I considered a number of ways to announce that after a four-year hiatus I was returning to write about the Clippers. So many of the ideas seemed self-important and grandiose, but as I got closer to it becoming public knowledge I kept reverting to Rakim’s lead single from his comeback album more than 20 years ago.
The song was modern and sophisticated, but it avoided the potential potholes of the glitzy, neon lights that had seemingly engulfed rap music at the time. “Guess Who’s Back?” was as simple as it was braggadocious. It was less announcement and more statement, a proclamation that a veteran at his craft was returning to “make it hard to adapt to this.”
Much like a lot changed in the years prior to Rakim’s return, the Clippers roster has undergone the kind of flux that is mostly reserved for a staunch rebuilding effort since my office last resided in their Playa Vista Training Center. Only DeAndre Jordan and Doc Rivers remain from August 2014. And in the interest of continuity, only Jordan, Doc and Austin Rivers, and Wes Johnson remain from their 2017 playoff squad.
Despite turning over a team that spent six grueling, important years together, for a potentially brighter, and more stable, future, things are undoubtedly different. In this case, change, by all measurables in the NBA, was a good thing.
For me, change was a good thing as well. I spent a brief time in New Orleans, working outside of the NBA in public relations. I found my way to Arizona in the fall of 2015 and have since taken on the director of communications role for a school district, coached varsity basketball, and wrote immensely about high school athletics in the state for nearly two years.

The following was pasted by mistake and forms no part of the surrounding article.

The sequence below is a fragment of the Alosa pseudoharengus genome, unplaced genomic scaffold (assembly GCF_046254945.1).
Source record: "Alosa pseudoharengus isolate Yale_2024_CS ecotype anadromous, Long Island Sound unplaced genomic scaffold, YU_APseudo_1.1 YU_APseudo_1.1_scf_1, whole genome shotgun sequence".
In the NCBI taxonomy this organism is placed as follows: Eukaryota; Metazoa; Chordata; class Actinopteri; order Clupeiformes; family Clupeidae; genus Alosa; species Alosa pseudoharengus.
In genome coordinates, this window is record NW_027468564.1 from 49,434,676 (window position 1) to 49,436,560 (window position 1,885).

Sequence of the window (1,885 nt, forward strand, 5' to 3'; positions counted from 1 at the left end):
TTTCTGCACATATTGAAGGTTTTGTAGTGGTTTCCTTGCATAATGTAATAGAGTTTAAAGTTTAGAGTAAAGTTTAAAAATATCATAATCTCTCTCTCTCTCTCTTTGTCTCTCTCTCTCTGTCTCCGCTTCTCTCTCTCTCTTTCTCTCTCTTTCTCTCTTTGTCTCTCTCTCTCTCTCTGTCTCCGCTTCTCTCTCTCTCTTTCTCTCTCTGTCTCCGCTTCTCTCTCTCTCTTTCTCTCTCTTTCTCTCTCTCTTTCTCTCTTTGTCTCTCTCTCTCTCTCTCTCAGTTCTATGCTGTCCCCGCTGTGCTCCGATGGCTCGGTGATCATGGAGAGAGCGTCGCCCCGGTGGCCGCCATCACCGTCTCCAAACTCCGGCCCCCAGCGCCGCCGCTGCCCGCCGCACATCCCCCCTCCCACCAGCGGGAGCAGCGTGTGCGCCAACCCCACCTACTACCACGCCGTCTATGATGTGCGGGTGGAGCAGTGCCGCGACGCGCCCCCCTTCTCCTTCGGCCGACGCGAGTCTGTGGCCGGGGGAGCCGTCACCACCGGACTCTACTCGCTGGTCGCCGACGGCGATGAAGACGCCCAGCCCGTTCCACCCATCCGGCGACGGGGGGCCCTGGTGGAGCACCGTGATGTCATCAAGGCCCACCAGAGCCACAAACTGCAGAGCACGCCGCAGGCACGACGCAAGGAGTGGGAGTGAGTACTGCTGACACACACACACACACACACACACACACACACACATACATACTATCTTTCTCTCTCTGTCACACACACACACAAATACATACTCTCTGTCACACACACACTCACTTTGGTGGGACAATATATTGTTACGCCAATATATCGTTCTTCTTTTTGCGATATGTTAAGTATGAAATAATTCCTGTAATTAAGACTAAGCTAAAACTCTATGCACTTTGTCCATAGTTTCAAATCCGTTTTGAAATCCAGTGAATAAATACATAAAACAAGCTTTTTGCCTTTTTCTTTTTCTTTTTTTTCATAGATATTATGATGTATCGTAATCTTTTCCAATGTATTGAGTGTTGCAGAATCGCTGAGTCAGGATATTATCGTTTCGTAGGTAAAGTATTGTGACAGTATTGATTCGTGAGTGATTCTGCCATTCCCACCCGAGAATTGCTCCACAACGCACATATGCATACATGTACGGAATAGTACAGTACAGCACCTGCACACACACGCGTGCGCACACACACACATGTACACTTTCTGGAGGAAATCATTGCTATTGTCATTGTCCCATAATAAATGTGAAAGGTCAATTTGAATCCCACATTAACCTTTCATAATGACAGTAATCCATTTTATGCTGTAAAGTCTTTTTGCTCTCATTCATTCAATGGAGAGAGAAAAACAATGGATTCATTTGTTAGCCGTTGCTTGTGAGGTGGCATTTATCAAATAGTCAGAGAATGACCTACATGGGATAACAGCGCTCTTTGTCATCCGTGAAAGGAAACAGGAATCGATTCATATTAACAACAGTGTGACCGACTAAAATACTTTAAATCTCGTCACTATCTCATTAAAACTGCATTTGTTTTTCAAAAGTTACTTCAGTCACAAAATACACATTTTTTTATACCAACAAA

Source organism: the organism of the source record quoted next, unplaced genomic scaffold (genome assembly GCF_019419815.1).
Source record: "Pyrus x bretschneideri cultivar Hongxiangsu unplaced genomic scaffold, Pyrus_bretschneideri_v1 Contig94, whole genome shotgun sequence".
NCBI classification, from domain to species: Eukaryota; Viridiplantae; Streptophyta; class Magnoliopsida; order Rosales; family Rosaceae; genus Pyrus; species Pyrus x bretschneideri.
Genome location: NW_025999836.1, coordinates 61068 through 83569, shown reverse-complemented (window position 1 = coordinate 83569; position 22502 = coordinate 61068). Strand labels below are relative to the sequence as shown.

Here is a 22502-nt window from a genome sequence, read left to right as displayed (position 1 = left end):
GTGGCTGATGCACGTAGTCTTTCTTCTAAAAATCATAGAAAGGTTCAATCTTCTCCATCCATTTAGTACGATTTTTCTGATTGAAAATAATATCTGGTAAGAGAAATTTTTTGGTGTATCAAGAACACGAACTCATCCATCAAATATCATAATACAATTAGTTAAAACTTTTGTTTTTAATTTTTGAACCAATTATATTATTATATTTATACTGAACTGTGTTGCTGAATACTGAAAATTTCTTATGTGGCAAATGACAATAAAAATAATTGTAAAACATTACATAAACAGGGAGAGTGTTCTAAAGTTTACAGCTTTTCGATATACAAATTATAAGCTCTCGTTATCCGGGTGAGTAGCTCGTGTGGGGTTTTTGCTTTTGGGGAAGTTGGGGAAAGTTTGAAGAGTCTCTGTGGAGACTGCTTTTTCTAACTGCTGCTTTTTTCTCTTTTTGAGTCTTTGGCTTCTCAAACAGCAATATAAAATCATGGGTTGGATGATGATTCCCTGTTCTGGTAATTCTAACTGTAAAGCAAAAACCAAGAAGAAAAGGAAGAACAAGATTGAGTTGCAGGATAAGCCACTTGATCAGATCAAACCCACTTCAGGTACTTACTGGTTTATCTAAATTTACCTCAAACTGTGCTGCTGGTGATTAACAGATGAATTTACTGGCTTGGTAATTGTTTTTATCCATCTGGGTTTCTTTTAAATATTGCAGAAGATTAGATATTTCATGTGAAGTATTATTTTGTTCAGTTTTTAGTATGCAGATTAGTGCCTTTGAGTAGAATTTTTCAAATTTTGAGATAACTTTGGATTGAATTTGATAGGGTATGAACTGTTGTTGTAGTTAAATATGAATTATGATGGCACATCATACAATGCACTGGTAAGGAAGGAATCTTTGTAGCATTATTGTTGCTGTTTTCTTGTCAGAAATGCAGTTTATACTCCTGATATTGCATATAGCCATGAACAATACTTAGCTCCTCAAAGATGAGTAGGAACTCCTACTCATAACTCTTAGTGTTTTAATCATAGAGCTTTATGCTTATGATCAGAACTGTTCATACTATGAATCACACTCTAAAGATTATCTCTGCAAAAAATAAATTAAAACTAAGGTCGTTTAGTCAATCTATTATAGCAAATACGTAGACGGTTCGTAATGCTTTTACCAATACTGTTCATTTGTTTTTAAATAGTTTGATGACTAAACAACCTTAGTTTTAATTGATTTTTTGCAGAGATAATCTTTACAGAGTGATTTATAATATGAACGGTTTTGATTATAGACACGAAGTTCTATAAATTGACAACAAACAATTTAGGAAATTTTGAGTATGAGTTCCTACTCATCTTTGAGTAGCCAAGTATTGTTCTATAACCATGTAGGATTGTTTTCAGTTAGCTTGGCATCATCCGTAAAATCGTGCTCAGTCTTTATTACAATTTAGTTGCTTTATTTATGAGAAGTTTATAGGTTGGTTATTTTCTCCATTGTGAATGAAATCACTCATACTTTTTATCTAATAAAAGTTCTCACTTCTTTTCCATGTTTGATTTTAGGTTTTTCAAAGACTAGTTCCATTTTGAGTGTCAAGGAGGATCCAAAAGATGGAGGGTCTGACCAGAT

Writing for Clips Nation, a website that was just beginning to find its sea legs (pun partially intended) when I was working for the Clippers, will be a refreshing change of pace. I am anxious to write about the team that I grew up rooting for and introduced me first-hand to the NBA up close in a new context. I was afforded a tremendous opportunity working for the organization for three years. They supported my creativity, basketball writing chops, and helped me grow as a multimedia reporter. Now, though, I have a chance to build on that experience and work a little less filtered, and a little more creatively.
You can expect an array of content from me, whether it is connecting you to my fellow media members, writing player features (my specialty on Clippers.com), identifying trends, previewing and analyzing games (and hopefully soon enough playoff series again), or many of the other farther reaching endeavors we have on tap for the coming season.
Unlike many Clippers lifers in the past 20 years, I was not born into the nation. I chose to join it after playing Bulls-vs-Blazers on Sega Genesis and always vying for an upset as Ron Harper, Loy Vaught and Danny Manning. I chose to drive from my hometown in San Diego to Staples Center and watch Lamar Odom in 1999 because despite his flaws he was too dynamic to miss. I chose to call in sick from work in 2006 the morning after Raja Bell knocked down that 3-pointer over Daniel Ewing. And I chose to follow every game the Clippers played in the four years since I left the team.
Much like many of you, the Clippers have been a constant in my life for the better part of three decades. And while I can’t promise to move the crowd as triumphantly as Rakim, the coming era of Clippers basketball makes me just as pleased to announce: I’m back.